Who Am I To Judge?

Am I doing my best?

…Or, at least, Am I doing my part to make it better?

As a daughter?

As a sister?

As a friend?

As a Dominican?

As a raised Catholic?

As a woman?

As a professional?

As a colleague?

As an aunt? As a niece? As a granddaughter? As a cousin? 

As an immigrant? As a Hispanic immigrant? 

As a wife?

As a daughter in law?

As an expat?

As a blogger?

As a stranger?

As a spiritual person? 

As a privileged human being?

As a citizen of this world?

Only when I am in peace with my own answers to those questions, I will allow myself to talk.

And the first thing I would like to say is:

How can I help?

Yours In Love & Service,

Laura

Image Credit: Jen B. Peters.

Thanks Jen for creating and authorizing the use of this beautiful image!

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Is a woman “middle-aged” at 30? 40? 50? Japanese men and women give different answers in poll

In Great Articles Found Doing Research, Lifestyle, News on July 3, 2015 at 10:38

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You may have heard that Japan is obsessed with youth, which is ironic for a country with an ageing population , this is ironic. In fact, Japan is purported to have the highest proportion of elderly citizens compared to all other countries. With so many older folks making up a vast percentage of the population, why is Japan’s society still often casually ageist, particularly towards women?

A recent poll asked “at what age does a woman become middle-aged?” and the results are extremely telling.

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Stats Show Women Using Abortion More Often as Birth Control to Save Their Careers

In Career, Family, Great Articles Found Doing Research, Health, Lifestyle, News, Relationships on June 23, 2015 at 09:22

By Sarah Zagorski

In the United Kingdom, women in their early thirties are now more likely to have abortions than teenagers, according to a new report from the Department of Health. These women are usually unmarried and aborting because they want to “save” their careers.

The Daily Mail reports that there were 184,571 abortions in England and Wales last year and of these, half were performed on women who already have children. Another commentator, Jill Kirby, said, “It is disturbing that abortion is so high among women who are not just making mistakes or having one-night stands. There are many women who want to have children but then for financial or relationship reasons decide not to.”

However, Ann Furedi from the pro-abortion British Pregnancy Advisory Service (BPAS), said, “Given that women are fertile for more than 30 years, it is unsurprising that women may experience an unplanned pregnancy or a pregnancy they cannot carry to term on more than one occasion. No form of contraception is 100 per cent effective, and women will always need straightforward access to abortion services as a back-up if they are to plan their lives and families in the way they see fit. Having done so much to improve contraceptive services for younger women, we must also ensure the needs of older women are met.”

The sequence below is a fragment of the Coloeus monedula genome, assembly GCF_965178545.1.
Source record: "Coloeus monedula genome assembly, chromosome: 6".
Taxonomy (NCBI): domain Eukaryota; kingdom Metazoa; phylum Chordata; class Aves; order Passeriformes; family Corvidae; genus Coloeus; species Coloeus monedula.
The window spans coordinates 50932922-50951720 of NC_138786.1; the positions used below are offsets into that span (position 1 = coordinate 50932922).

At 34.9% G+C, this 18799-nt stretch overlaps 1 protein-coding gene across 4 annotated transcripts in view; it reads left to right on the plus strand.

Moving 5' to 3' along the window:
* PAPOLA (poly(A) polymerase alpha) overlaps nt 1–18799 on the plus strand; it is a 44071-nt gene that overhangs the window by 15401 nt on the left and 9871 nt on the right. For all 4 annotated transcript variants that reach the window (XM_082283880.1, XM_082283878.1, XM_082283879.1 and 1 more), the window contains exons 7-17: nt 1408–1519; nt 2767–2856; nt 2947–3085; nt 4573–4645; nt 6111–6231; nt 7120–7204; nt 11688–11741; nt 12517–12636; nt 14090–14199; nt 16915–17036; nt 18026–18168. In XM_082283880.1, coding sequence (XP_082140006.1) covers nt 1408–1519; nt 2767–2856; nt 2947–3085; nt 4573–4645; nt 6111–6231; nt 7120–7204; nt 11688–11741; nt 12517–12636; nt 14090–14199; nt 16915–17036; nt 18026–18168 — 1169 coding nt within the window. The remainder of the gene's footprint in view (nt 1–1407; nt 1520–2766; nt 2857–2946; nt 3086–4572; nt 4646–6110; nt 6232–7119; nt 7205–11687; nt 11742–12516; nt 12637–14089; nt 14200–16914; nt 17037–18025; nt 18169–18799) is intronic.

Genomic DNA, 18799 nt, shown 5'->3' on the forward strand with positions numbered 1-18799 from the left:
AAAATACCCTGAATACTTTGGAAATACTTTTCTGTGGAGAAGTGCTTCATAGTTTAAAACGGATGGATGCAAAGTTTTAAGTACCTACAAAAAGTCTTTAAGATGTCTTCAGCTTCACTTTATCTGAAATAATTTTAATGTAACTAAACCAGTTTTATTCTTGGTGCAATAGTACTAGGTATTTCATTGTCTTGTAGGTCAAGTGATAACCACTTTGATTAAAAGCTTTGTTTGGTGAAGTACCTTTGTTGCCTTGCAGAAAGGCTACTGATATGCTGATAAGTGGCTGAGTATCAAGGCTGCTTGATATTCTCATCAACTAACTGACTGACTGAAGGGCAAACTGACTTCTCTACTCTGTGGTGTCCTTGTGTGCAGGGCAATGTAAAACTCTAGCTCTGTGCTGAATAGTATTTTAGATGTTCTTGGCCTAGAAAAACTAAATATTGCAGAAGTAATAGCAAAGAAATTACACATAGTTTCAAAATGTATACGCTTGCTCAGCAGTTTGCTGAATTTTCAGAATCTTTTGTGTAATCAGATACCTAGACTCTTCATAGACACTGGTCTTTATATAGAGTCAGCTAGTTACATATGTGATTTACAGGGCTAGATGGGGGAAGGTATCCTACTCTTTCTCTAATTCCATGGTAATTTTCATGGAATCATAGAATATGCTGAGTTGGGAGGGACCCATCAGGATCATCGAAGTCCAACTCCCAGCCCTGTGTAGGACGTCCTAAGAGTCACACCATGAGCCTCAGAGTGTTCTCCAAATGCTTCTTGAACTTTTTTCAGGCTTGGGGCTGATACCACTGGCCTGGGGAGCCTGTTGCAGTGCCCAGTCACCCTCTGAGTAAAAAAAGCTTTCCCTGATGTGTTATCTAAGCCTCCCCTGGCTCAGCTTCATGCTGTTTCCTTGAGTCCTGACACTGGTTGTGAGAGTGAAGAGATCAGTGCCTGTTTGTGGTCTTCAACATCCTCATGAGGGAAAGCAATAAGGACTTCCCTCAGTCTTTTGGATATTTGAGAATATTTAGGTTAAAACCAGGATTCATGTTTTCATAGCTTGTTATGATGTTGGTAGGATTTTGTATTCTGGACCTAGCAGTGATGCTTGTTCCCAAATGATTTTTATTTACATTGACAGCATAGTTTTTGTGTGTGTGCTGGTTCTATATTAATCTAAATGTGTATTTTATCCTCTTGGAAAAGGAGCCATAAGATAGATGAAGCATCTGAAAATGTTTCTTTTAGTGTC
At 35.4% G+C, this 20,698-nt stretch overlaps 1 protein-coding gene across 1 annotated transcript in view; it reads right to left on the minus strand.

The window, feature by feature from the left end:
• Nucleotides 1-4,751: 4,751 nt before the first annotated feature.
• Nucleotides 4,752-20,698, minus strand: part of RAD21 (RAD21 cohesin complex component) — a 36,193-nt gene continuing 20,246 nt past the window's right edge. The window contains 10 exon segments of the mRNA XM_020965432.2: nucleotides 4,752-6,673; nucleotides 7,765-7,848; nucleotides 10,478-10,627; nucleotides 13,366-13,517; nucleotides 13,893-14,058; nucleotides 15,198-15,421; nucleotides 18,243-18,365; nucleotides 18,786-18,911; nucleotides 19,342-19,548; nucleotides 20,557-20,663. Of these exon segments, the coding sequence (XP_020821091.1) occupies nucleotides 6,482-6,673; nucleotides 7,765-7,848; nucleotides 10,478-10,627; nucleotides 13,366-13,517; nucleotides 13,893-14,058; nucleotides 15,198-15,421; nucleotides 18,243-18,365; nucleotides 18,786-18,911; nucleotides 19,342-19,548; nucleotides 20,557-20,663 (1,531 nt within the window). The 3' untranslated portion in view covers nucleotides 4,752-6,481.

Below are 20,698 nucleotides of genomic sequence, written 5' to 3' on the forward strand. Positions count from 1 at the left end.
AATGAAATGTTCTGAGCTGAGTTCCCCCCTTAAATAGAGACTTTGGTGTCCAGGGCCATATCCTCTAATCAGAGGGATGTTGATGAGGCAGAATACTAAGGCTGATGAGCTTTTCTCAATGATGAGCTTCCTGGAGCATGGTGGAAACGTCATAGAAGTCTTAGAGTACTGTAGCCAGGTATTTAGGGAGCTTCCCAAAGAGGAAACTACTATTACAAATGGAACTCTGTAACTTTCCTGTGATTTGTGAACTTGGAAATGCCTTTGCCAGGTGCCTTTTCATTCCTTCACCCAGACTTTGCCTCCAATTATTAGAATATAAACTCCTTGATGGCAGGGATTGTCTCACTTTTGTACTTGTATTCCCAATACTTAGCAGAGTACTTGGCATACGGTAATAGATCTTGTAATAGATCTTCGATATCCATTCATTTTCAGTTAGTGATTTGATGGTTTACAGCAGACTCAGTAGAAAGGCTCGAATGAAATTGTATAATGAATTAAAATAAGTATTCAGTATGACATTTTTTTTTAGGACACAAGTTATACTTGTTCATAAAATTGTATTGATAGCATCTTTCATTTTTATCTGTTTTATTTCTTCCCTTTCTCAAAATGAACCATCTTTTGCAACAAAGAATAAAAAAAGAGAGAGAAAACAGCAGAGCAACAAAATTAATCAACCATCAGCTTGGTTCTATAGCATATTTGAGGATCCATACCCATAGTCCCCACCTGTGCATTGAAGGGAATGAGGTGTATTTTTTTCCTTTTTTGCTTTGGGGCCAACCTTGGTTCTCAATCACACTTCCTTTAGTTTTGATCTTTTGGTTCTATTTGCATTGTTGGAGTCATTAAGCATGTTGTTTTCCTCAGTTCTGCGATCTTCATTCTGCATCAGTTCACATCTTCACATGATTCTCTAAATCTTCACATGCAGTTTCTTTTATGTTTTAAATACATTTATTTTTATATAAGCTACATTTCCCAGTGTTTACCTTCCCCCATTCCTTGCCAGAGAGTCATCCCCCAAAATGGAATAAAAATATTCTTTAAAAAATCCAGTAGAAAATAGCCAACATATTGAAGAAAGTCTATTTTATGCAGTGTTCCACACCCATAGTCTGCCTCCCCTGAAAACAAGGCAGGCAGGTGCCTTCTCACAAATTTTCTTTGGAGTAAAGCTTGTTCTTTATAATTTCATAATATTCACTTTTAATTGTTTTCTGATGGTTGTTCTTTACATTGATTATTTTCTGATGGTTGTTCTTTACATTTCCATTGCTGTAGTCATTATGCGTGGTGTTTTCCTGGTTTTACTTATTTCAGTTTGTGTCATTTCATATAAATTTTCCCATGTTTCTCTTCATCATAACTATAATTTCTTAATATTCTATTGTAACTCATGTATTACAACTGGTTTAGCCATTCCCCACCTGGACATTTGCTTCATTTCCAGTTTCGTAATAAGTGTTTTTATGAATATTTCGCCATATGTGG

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The BPAS added that 51% of all abortions in the United Kingdom are medical abortions, which are abortions that use mifepristone (Abortion Pill, RU-486) and misoprostol drugs to induce miscarriage. Unfortunately, it seems like older women in the United Kingdom are using abortion like a “back-up” form of birth control even though preventing a pregnancy and killing a unique human life are two very different things. These women really need to be informed of the risks associated with abortion, especially as it relates to the dangerous RU-486 abortion regimen.

As LifeNews previously reported, since 2001, 12 women worldwide have been documented to have died from fatal bacterial infections involving toxic shock syndrome, sepsis and gas gangrene after medical abortion with mifepristone and misoprostol. In fact, there have been so many problems with the deadly drug that the makers of RU-386 and the U.S. Food and Drug Administration have acknowledged that it poses serious health risks for women.

In 2011, Paul Tully, the general secretary for the Society for the Protection of Unborn Children in the U.K., said the following about RU486: “Use of RU486/misoprostol may cause any of the following: hemorrhage requiring blood transfusion, severe pain requiring strong pain killers, incomplete abortion, rupture of the uterus, vaginal bleeding, abdominal cramping, nausea, vomiting, diarrhea, headache, muscle weakness, dizziness, flushing, chills, backache, difficulty in breathing, chest pain, palpitations, rise in temperature and fall in blood pressure,” He added, “The number and diverse nature of the side effects of RU486/ misoprostol point to the fact that these are powerful chemicals.”

INTERNATIONAL   SARAH ZAGORSKI   JUN 10, 2015   |   2:54PM    LONDON, ENGLAND

Link to Source: Stats Show Women Using Abortion More Often as Birth Control to Save Their Careers.